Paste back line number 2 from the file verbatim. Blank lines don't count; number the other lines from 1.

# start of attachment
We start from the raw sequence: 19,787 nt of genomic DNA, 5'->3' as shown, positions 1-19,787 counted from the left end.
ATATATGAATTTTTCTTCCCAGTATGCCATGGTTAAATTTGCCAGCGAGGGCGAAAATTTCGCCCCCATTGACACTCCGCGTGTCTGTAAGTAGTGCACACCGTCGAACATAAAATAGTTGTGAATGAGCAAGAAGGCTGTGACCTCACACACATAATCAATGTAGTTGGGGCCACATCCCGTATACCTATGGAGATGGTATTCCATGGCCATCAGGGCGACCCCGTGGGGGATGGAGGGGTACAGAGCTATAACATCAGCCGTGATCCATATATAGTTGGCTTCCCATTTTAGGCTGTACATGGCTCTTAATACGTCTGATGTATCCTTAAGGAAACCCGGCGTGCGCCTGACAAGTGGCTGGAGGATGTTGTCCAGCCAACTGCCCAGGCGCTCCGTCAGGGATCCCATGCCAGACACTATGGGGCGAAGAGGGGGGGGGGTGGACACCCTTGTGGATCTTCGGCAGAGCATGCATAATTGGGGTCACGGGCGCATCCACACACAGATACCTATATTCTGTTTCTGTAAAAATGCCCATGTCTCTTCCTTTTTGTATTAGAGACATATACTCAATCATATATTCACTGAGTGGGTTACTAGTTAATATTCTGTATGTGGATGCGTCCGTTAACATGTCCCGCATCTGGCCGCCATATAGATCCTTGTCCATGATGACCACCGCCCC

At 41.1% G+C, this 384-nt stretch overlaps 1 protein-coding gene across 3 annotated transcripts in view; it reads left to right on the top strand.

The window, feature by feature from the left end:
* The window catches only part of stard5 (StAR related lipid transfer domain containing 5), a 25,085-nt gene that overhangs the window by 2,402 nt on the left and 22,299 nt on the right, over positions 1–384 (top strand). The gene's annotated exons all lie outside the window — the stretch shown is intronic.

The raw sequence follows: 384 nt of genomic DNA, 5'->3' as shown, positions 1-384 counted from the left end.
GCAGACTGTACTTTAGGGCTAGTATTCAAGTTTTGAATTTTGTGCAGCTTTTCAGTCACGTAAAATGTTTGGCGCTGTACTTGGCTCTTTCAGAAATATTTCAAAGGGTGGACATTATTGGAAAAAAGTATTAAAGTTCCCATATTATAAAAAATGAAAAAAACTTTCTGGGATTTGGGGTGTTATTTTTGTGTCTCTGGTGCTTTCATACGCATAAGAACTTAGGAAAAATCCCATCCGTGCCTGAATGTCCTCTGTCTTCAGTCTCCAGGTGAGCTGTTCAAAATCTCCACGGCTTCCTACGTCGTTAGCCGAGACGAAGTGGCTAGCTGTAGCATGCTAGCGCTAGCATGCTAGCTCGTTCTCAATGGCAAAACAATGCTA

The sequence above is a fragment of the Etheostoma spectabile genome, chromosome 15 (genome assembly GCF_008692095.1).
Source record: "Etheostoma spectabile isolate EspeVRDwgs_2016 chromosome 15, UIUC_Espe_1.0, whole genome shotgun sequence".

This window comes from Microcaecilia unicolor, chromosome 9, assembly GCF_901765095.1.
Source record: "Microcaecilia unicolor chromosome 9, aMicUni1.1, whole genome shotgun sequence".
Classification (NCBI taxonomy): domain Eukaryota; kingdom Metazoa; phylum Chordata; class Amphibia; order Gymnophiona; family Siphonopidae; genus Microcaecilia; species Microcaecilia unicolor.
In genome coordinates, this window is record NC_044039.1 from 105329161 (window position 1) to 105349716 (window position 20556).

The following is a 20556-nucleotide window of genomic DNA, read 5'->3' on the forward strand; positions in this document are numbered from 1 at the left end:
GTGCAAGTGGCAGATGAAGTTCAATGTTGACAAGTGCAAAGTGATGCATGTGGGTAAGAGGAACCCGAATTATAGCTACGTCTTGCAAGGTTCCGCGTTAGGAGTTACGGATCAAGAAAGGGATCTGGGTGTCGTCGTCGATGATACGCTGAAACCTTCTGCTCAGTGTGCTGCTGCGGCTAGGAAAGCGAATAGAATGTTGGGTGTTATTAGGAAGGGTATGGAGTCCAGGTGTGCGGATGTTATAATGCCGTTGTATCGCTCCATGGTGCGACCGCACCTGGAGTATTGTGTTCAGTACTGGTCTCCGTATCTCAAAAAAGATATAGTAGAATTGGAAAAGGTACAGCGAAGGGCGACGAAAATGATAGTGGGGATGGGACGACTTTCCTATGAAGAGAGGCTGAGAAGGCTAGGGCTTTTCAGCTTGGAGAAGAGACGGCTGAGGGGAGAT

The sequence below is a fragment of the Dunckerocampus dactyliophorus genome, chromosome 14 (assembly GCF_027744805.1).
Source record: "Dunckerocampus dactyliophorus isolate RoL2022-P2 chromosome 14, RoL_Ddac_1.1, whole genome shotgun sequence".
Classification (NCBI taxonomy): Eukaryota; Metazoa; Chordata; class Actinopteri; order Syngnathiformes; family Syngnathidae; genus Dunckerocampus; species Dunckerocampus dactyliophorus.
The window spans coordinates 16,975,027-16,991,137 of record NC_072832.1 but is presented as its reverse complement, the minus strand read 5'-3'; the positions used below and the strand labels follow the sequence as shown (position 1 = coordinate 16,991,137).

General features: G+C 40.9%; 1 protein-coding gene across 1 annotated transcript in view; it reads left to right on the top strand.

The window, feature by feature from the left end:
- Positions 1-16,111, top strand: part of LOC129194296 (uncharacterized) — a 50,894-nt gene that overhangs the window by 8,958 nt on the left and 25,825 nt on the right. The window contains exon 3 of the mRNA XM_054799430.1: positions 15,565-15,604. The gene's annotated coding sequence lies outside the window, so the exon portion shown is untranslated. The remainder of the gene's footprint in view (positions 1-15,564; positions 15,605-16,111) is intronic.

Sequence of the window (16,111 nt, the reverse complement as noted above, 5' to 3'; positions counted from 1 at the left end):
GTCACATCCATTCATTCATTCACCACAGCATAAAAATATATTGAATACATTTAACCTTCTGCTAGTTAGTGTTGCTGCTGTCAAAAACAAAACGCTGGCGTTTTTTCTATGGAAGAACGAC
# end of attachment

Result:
ATATATGAATTTTTCTTCCCAGTATGCCATGGTTAAATTTGCCAGCGAGGGCGAAAATTTCGCCCCCATTGACACTCCGCGTGTCTGTAAGTAGTGCACACCGTCGAACATAAAATAGTTGTGAATGAGCAAGAAGGCTGTGACCTCACACACATAATCAATGTAGTTGGGGCCACATCCCGTATACCTATGGAGATGGTATTCCATGGCCATCAGGGCGACCCCGTGGGGGATGGAGGGGTACAGAGCTATAACATCAGCCGTGATCCATATATAGTTGGCTTCCCATTTTAGGCTGTACATGGCTCTTAATACGTCTGATGTATCCTTAAGGAAACCCGGCGTGCGCCTGACAAGTGGCTGGAGGATGTTGTCCAGCCAACTGCCCAGGCGCTCCGTCAGGGATCCCATGCCAGACACTATGGGGCGAAGAGGGGGGGGGGTGGACACCCTTGTGGATCTTCGGCAGAGCATGCATAATTGGGGTCACGGGCGCATCCACACACAGATACCTATATTCTGTTTCTGTAAAAATGCCCATGTCTCTTCCTTTTTGTATTAGAGACATATACTCAATCATATATTCACTGAGTGGGTTACTAGTTAATATTCTGTATGTGGATGCGTCCGTTAACATGTCCCGCATCTGGCCGCCATATAGATCCTTGTCCATGATGACCACCGCCCC